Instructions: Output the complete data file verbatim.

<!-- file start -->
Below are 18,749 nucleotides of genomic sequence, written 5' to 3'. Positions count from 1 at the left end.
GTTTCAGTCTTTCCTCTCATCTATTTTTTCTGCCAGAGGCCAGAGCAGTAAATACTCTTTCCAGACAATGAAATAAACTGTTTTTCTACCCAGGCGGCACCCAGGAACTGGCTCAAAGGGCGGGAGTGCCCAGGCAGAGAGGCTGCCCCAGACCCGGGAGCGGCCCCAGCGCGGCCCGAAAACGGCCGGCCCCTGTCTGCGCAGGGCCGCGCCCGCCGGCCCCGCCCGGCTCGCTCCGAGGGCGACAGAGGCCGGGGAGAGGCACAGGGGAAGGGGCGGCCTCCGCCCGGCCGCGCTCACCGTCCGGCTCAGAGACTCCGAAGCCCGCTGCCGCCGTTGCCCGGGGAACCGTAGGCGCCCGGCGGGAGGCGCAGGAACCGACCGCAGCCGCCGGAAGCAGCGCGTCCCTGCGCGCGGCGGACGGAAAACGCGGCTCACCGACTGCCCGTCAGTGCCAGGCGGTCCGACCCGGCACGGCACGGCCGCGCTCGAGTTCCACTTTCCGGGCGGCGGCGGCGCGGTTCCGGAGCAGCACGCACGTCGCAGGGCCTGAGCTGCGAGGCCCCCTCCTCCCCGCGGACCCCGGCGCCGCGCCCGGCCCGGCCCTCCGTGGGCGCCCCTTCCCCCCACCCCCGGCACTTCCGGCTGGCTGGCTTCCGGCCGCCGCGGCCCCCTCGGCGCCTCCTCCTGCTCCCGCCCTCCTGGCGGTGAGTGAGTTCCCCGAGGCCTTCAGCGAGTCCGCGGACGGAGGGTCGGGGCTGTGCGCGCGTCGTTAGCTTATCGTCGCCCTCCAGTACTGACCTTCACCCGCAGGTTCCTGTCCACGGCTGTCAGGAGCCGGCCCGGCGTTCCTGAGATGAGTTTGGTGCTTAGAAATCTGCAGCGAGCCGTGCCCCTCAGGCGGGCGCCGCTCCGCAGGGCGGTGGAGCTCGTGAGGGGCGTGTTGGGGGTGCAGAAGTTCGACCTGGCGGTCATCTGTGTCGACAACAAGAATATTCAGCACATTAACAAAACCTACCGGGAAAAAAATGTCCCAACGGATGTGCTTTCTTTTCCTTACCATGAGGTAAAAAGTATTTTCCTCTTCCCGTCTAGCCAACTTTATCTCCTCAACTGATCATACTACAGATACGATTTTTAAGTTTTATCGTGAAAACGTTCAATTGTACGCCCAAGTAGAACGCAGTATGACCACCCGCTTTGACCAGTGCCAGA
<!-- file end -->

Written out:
Below are 18,749 nucleotides of genomic sequence, written 5' to 3'. Positions count from 1 at the left end.
GTTTCAGTCTTTCCTCTCATCTATTTTTTCTGCCAGAGGCCAGAGCAGTAAATACTCTTTCCAGACAATGAAATAAACTGTTTTTCTACCCAGGCGGCACCCAGGAACTGGCTCAAAGGGCGGGAGTGCCCAGGCAGAGAGGCTGCCCCAGACCCGGGAGCGGCCCCAGCGCGGCCCGAAAACGGCCGGCCCCTGTCTGCGCAGGGCCGCGCCCGCCGGCCCCGCCCGGCTCGCTCCGAGGGCGACAGAGGCCGGGGAGAGGCACAGGGGAAGGGGCGGCCTCCGCCCGGCCGCGCTCACCGTCCGGCTCAGAGACTCCGAAGCCCGCTGCCGCCGTTGCCCGGGGAACCGTAGGCGCCCGGCGGGAGGCGCAGGAACCGACCGCAGCCGCCGGAAGCAGCGCGTCCCTGCGCGCGGCGGACGGAAAACGCGGCTCACCGACTGCCCGTCAGTGCCAGGCGGTCCGACCCGGCACGGCACGGCCGCGCTCGAGTTCCACTTTCCGGGCGGCGGCGGCGCGGTTCCGGAGCAGCACGCACGTCGCAGGGCCTGAGCTGCGAGGCCCCCTCCTCCCCGCGGACCCCGGCGCCGCGCCCGGCCCGGCCCTCCGTGGGCGCCCCTTCCCCCCACCCCCGGCACTTCCGGCTGGCTGGCTTCCGGCCGCCGCGGCCCCCTCGGCGCCTCCTCCTGCTCCCGCCCTCCTGGCGGTGAGTGAGTTCCCCGAGGCCTTCAGCGAGTCCGCGGACGGAGGGTCGGGGCTGTGCGCGCGTCGTTAGCTTATCGTCGCCCTCCAGTACTGACCTTCACCCGCAGGTTCCTGTCCACGGCTGTCAGGAGCCGGCCCGGCGTTCCTGAGATGAGTTTGGTGCTTAGAAATCTGCAGCGAGCCGTGCCCCTCAGGCGGGCGCCGCTCCGCAGGGCGGTGGAGCTCGTGAGGGGCGTGTTGGGGGTGCAGAAGTTCGACCTGGCGGTCATCTGTGTCGACAACAAGAATATTCAGCACATTAACAAAACCTACCGGGAAAAAAATGTCCCAACGGATGTGCTTTCTTTTCCTTACCATGAGGTAAAAAGTATTTTCCTCTTCCCGTCTAGCCAACTTTATCTCCTCAACTGATCATACTACAGATACGATTTTTAAGTTTTATCGTGAAAACGTTCAATTGTACGCCCAAGTAGAACGCAGTATGACCACCCGCTTTGACCAGTGCCAGA